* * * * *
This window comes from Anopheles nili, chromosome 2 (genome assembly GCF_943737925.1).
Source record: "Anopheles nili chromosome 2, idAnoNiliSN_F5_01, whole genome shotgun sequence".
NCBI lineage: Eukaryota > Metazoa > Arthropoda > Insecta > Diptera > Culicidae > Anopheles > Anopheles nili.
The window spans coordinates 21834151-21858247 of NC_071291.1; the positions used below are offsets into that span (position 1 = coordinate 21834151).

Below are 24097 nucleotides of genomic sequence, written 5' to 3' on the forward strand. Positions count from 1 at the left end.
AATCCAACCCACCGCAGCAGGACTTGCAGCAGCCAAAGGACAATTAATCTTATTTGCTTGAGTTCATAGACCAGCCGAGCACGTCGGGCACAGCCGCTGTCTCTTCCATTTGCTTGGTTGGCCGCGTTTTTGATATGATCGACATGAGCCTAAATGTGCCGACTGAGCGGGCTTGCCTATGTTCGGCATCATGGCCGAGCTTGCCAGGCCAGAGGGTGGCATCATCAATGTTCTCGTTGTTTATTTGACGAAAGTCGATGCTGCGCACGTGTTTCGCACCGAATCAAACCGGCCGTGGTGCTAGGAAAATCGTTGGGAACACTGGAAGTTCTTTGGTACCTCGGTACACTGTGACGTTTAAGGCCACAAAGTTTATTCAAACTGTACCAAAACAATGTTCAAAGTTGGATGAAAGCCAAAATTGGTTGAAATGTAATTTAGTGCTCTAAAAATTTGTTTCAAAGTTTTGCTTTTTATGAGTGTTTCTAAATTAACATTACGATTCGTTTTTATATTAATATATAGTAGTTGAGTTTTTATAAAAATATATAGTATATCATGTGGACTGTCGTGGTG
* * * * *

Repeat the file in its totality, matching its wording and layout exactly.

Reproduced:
This window comes from Anopheles nili, chromosome 2 (genome assembly GCF_943737925.1).
Source record: "Anopheles nili chromosome 2, idAnoNiliSN_F5_01, whole genome shotgun sequence".
NCBI lineage: Eukaryota > Metazoa > Arthropoda > Insecta > Diptera > Culicidae > Anopheles > Anopheles nili.
The window spans coordinates 21834151-21858247 of NC_071291.1; the positions used below are offsets into that span (position 1 = coordinate 21834151).

Below are 24097 nucleotides of genomic sequence, written 5' to 3' on the forward strand. Positions count from 1 at the left end.
AATCCAACCCACCGCAGCAGGACTTGCAGCAGCCAAAGGACAATTAATCTTATTTGCTTGAGTTCATAGACCAGCCGAGCACGTCGGGCACAGCCGCTGTCTCTTCCATTTGCTTGGTTGGCCGCGTTTTTGATATGATCGACATGAGCCTAAATGTGCCGACTGAGCGGGCTTGCCTATGTTCGGCATCATGGCCGAGCTTGCCAGGCCAGAGGGTGGCATCATCAATGTTCTCGTTGTTTATTTGACGAAAGTCGATGCTGCGCACGTGTTTCGCACCGAATCAAACCGGCCGTGGTGCTAGGAAAATCGTTGGGAACACTGGAAGTTCTTTGGTACCTCGGTACACTGTGACGTTTAAGGCCACAAAGTTTATTCAAACTGTACCAAAACAATGTTCAAAGTTGGATGAAAGCCAAAATTGGTTGAAATGTAATTTAGTGCTCTAAAAATTTGTTTCAAAGTTTTGCTTTTTATGAGTGTTTCTAAATTAACATTACGATTCGTTTTTATATTAATATATAGTAGTTGAGTTTTTATAAAAATATATAGTATATCATGTGGACTGTCGTGGTG